A feast for young writers at Abraka

Two distinguished Nigerian scholars of humanities, Professors Samuel Chinedum Ukala and Gordini Gabriel Darah of Delta State University, Abraka, recently mentored aspiring artists and critics of the arts at the gathering of Creative Writers’ Workshop (CWW) of the university in two successive weeks.

First to mentor the students on April 12 was the winner of The Nigerian Prize for Literature 2014, sponsored by Nigeria Liquefied Natural Gas (NLNG), with Iredi War, Ukala, who began his inspiring talk by reading two engaging poems, ‘When I grow up’ and ‘Nostalgia’ from his collection of poems, In My Hermitage. He then thanked the body of emerging creative writers for its vision and foresight.

Ukala then taught the writers on what literature is, with emphasis on drama. He defined literature as a mode or medium of expression, and that everyone writing is communicating a thought and an experience. The playwright drew attention to the fact that every writer must be a good observer, adding that inspiration, intuition and imagination are the three eyes a writer must have to be successful. Ukala tasked them to write based on an indelible experience they had had. He also mentored them on how to craft a drama piece and asked them to conduct thorough research on their story in order to situate it within a particular time, culture and space.

The playwright concluded with a provocative question: When does one become a creative writer? After many unsatisfactory attempts by the aspiring writers, Ukala then simply said, “One becomes a creative writer when he or she starts doing creative writing!”

Also on April 19, Africa’s revolutionary folklorist, Darah, engaged the young writers and continued his decolonisation mission and spurred them to write beautiful works that reflect happenings in their immediate environment, especially the Niger Delta. Darah gave a radical perspective to Nigerian, nay African, literature in his talk. His manner of word inflection and gestures all made the audience smile pleasantly.

He started by telling the students, particularly those of the Department of English and Literary Studies present, that they were not allowed to make grammatical blunders, and that they should be concerned with their grammar and the right pronunciation always. The folklorist also frowned at the way English is often spoken in the country, one of which is saying ‘in Jesus name,’ instead of the right way, ‘in Jesus’ name!’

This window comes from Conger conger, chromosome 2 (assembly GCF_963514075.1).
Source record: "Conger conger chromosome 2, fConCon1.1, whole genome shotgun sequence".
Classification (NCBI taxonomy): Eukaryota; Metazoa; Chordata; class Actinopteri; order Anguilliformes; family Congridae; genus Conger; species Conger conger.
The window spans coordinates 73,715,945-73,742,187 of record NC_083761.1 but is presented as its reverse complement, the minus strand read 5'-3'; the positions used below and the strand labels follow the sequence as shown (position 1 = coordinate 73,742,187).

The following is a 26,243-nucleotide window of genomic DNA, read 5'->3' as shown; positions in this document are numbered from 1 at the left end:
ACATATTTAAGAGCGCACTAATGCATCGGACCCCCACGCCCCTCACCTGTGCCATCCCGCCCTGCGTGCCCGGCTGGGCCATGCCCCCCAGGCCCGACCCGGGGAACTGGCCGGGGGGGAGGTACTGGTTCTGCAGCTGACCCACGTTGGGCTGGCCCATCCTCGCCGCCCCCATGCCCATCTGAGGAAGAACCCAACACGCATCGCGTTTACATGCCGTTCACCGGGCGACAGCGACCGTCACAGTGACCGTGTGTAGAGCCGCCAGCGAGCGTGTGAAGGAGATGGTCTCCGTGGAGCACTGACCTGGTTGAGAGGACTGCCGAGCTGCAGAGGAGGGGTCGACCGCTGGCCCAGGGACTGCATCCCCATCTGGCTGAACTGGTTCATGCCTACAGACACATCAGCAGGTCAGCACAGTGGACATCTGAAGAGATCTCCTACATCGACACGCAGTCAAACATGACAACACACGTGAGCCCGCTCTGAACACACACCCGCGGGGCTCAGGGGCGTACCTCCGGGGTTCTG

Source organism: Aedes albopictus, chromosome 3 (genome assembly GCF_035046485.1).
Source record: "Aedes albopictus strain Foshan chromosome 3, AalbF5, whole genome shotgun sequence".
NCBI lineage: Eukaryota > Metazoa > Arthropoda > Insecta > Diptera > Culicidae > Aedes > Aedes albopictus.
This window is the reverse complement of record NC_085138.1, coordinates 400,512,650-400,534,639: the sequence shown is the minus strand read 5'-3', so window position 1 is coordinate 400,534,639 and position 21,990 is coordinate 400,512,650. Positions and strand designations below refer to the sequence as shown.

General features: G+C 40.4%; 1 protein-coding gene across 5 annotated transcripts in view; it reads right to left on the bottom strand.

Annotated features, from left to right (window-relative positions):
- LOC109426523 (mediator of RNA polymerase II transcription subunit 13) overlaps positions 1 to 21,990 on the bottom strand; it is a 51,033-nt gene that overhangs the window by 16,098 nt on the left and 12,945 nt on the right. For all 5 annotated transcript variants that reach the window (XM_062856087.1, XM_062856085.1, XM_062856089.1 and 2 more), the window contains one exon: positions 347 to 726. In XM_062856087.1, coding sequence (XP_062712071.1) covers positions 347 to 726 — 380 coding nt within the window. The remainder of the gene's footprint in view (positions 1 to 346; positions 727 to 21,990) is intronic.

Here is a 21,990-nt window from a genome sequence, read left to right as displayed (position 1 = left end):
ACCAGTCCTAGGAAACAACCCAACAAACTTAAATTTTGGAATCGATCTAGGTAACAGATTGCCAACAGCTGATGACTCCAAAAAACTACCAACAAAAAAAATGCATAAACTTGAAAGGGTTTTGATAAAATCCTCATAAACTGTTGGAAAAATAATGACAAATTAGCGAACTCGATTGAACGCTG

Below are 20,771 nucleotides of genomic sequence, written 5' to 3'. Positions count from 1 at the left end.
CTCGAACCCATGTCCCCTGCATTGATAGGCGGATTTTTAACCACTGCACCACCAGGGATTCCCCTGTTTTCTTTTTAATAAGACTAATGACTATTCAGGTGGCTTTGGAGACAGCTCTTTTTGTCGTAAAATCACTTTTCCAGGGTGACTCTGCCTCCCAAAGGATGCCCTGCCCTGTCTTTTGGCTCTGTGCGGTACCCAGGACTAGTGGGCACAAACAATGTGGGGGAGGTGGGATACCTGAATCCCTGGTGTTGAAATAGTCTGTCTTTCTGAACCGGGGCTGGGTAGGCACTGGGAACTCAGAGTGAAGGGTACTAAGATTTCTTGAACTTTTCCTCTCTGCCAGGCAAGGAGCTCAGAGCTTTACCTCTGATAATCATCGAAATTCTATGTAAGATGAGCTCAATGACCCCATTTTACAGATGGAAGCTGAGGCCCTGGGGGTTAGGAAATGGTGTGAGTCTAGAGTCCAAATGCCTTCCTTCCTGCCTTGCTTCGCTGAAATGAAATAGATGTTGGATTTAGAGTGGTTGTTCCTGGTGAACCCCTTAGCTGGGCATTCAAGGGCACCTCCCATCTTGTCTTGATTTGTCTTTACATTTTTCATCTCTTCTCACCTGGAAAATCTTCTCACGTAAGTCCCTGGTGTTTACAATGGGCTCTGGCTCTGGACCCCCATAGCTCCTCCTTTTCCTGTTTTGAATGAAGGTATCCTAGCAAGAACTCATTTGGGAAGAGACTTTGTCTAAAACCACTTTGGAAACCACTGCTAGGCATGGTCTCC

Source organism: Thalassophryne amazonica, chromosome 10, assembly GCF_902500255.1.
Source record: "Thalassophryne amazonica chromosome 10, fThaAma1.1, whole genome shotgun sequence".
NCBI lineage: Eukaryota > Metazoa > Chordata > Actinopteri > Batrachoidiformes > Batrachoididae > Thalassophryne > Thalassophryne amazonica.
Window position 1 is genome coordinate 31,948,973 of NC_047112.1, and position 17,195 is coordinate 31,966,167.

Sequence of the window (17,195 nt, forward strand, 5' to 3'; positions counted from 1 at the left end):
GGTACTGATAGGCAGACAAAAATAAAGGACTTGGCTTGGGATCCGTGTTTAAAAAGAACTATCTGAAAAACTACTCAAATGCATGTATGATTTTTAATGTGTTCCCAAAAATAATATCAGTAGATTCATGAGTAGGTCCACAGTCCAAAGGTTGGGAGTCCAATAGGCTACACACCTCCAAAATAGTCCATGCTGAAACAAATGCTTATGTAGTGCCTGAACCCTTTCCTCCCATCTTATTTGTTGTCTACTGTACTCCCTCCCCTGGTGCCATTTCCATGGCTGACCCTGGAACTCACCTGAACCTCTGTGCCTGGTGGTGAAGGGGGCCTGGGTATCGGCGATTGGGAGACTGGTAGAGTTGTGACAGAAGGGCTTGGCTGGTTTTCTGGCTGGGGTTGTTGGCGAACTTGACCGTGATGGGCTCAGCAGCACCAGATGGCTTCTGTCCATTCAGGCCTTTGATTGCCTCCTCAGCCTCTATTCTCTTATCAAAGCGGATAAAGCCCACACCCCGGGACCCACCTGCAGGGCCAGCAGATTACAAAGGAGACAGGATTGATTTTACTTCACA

The founding president of Nigerian Oral Literature Association (NOLA) problematised the concept of ‘creative writing,’ saying, “to be creative means to invent. Literature is the queen of the creative arts. It can be distinguished from other creative arts by defining it as an art that uses the medium of words to narrate events that are fictional or non-verifiable. The primary purpose of that narration is to create aesthetic pleasure and delight and also to instruct morally. Literature combats hypocrisy everywhere in the world.”

Thereafter, Darah launched into his favourite theme, drawing on his knowledge of history in his decolonising mission to purge the minds of the young writers of any vestige of colonial hangover that has blinded their elders, a situation Darah easily blamed for the current parlous state of most Africa countries that are mired in under-development. He sought to reduce the amount of ideological poison they have swallowed and open their minds and eyes to their authentic African ancestry and how the heritage they left behind has enriched the entire world, while their descendants blunder on in ignorance and abject poverty.

He noted that before the advent of colonialism in the 19th century, robust and dynamic literary traditions had flourished in black Africa. He called to mind some of the notable writers of African descent to include poet and philosopher, Imhotep and Pharaoh Akheneton, whose ‘hymn to the sun’ was composed about 3,500 years ago. Darah went further and asserted that black Africa is the origin of humanity.

Darah also examined the relationship between literature and history, saying that the two are alike because they both narrate events, but that the difference lies in the fact that events of history are verifiable but those of literature are not subjected to such verification.

He then called on his youthful audience to choose their models as a creative writer, and that one cannot be a writer if he or she is not an avid reader, adding, “A voracious reader is a potentially good writer!”

Darah ended his insightful talk by arguing that the most successful and exciting literatures are those from societies that are involved in freedom struggles. An elegant example he mentioned was the erstwhile Apartheid political system in South Africa, from which he said a tome of great literature was produced. He, therefore, called on the writers to start writing about the long-exploited and neglected Niger Delta, saying it should be a prime area of concentration and that they should join their voices to the chorus of advocacy for the maligned region.

Indeed, the engaging talks given by both literary giants, Professors Ukala and Darah, re-awakened the creative consciousness of the young writers as was evident in the glow of awareness in their faces. Present at both literary events, which turned out to be extraordinary feasts of literature and creativity with brilliant performances by students, were Head, Department of English, Dr. Sunny Awhefeada, Dr. (Mrs.) Enajite Ojaruega, Mr. Moses Darah, Mr. Lucky Ejobee, Mr. Emmanuel Emama, and Mr. Aghogho Agbamu.

• Ajiri-Oghene Oreh and Eguono Okpako are students of the Department of English and Literary Studies, DELSU, Abraka



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